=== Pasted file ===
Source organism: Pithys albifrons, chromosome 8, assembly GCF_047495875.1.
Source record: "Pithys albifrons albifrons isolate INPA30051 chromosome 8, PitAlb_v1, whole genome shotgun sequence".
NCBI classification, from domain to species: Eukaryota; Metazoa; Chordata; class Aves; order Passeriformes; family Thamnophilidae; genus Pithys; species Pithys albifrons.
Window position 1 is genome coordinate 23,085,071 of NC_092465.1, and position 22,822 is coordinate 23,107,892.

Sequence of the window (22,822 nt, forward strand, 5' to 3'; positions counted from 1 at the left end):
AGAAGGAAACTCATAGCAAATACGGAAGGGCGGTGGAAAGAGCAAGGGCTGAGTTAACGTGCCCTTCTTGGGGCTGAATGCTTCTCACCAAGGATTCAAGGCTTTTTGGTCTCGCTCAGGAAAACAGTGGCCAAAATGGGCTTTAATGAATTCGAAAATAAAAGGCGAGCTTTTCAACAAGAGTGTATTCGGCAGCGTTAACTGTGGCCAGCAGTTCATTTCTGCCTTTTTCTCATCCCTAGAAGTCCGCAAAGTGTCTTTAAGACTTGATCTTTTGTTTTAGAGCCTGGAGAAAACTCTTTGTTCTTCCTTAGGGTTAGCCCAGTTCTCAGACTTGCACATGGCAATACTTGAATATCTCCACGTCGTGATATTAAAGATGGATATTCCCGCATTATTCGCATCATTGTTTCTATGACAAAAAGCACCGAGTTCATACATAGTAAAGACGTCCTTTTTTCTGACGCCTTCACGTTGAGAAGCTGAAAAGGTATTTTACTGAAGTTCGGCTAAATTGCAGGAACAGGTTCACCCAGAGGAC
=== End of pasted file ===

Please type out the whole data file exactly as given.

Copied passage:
Source organism: Pithys albifrons, chromosome 8, assembly GCF_047495875.1.
Source record: "Pithys albifrons albifrons isolate INPA30051 chromosome 8, PitAlb_v1, whole genome shotgun sequence".
NCBI classification, from domain to species: Eukaryota; Metazoa; Chordata; class Aves; order Passeriformes; family Thamnophilidae; genus Pithys; species Pithys albifrons.
Window position 1 is genome coordinate 23,085,071 of NC_092465.1, and position 22,822 is coordinate 23,107,892.

Sequence of the window (22,822 nt, forward strand, 5' to 3'; positions counted from 1 at the left end):
AGAAGGAAACTCATAGCAAATACGGAAGGGCGGTGGAAAGAGCAAGGGCTGAGTTAACGTGCCCTTCTTGGGGCTGAATGCTTCTCACCAAGGATTCAAGGCTTTTTGGTCTCGCTCAGGAAAACAGTGGCCAAAATGGGCTTTAATGAATTCGAAAATAAAAGGCGAGCTTTTCAACAAGAGTGTATTCGGCAGCGTTAACTGTGGCCAGCAGTTCATTTCTGCCTTTTTCTCATCCCTAGAAGTCCGCAAAGTGTCTTTAAGACTTGATCTTTTGTTTTAGAGCCTGGAGAAAACTCTTTGTTCTTCCTTAGGGTTAGCCCAGTTCTCAGACTTGCACATGGCAATACTTGAATATCTCCACGTCGTGATATTAAAGATGGATATTCCCGCATTATTCGCATCATTGTTTCTATGACAAAAAGCACCGAGTTCATACATAGTAAAGACGTCCTTTTTTCTGACGCCTTCACGTTGAGAAGCTGAAAAGGTATTTTACTGAAGTTCGGCTAAATTGCAGGAACAGGTTCACCCAGAGGAC